Wi-Fi routers, home servers, virtual private networks, and more.
Aaron has an office printer that he'd like to hook up to his upstairs router and print from his network. Is there an easy way to do that and print via Wi-Fi? It isn't a Wi-Fi enabled printer.
Leo says that the Lantronix Wireless xPrint Server will make any printer wireless. It also works with Google Cloud Print, allowing Aaron to print from anywhere in the world.
(Disclaimer: Lantronix is a sponsor).
Rod wants to change careers and get into the technology field. Leo says that following his interest is a good place to start. Starting his own app development may be a good idea, but it's not for everyone. Most people don't make a lot of money doing that. While he can learn to program, that doesn't mean he has the aptitude. IT Services is a growing field if he's good with people. Networking is also a great skill to have if he's mechanical.
Mike has a pair of Samsung internet enabled TVs. His Internet speed is about 2 Mbps down. He has upgraded his router, but he's still getting a lot of buffering while streaming. Should he upgrade his internet speed? Leo says that may be the best option. The lowest cost internet is on the edge of using video. And as such, Netflix is probably downgrading the quality.
Fred is remodeling his home and he's got open walls right now. What cabling should he install so he's set for the future? Leo says he should install Cat 6 Ethernet cable. That would really future proof his home with fast data networking. Or he could just go with wireless networking. He should at least run conduit in the walls and as the technologies change, he can then reinstall whatever cable he needs. Fiber optic cable is pretty cheap, but the switches are expensive. That's why Ethernet is still the best way to go.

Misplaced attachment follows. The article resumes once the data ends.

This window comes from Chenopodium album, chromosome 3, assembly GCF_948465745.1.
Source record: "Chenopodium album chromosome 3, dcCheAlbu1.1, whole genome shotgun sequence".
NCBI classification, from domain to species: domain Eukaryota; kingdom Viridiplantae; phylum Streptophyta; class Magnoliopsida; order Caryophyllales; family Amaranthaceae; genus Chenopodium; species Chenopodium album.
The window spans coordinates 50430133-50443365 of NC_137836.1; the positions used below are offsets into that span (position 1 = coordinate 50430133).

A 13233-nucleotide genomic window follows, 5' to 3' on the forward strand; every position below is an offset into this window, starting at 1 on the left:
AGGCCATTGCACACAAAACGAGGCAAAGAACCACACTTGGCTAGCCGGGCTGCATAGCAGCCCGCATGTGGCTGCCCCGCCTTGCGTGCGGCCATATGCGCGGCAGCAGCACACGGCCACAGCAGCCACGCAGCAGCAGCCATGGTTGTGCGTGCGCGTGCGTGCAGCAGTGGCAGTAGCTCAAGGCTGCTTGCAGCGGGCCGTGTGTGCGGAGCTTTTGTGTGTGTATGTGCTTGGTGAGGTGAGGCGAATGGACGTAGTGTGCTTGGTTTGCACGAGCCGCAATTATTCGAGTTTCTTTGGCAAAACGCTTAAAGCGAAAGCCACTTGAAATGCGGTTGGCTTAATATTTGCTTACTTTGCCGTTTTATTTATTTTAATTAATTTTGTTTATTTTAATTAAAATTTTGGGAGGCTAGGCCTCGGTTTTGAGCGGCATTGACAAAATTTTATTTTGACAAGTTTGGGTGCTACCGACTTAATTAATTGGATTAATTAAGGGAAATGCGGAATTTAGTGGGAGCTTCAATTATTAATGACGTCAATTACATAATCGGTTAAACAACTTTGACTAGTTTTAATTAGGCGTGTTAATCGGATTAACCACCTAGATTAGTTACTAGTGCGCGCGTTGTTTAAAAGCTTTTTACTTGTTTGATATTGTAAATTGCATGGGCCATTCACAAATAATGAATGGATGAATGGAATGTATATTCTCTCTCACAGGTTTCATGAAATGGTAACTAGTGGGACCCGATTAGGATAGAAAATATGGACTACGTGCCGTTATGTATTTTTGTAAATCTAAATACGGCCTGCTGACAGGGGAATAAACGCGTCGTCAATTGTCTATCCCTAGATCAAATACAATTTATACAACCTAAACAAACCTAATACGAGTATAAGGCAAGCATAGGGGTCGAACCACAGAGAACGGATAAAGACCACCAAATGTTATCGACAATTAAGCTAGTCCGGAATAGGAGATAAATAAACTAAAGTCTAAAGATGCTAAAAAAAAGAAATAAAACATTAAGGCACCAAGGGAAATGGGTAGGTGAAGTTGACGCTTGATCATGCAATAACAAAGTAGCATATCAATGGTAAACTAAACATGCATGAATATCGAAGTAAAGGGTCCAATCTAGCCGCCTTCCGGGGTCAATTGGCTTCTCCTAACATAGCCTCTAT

Don is planning to do home automation and wants to know if he should use Ethernet in the walls. Leo says sure, he could, but everyone is using wireless these days. Wiring is only really needed for high definition video. Everything else is wireless.
Ken is wondering if he should use Watchguard on his Wi-Fi network for added security. Leo says he doesn't need this. These are internet security devices, or firewalls, that he'd run in his house. Routers are not very well designed and are commodity products, so they tend to have security flaws. Getting a better router would be a better way to increase security. Leo suspects Watchguard would be more than he actually needs.
David wants a static IP. Leo says that if his provider won't give him a static IP unless he buys a business account, then he will have to find an ISP that will. DynDNS, or GoIP can help with updated databases. But even then, it's a challenge.
Kimberly got a modem and router from her internet service provider, but the Wi-Fi isn't reaching to her bedroom which is 100 feet away. Leo says that's quite a distance and it sounds like Kim is at the edge of her Wi-Fi range. She could get an extender, but Leo advises using one that is the same manufacturer as her Wi-Fi router. Another option is to use the cable box router as just a modem and then get her own router and repeater. Leo suggests Netgear.
Monny has a bunch of XP machines that he has to upgrade. Leo says that he doesn't necessarily have to. It is possible to operate XP safely online. Here's what you can do -
Mario downloads music and he wants to know if he'll get sued or arrested for it. Leo says that when he's sharing or downloading, law enforcement doesn't know who he actually is because it's all based on IP addresses. Both the recording industry (RIAA) and the movie industry (MPAA) often have phoney torrents in order to find out what IP addresses are downloading them. Then they have to find out who owns that IP address from the ISP.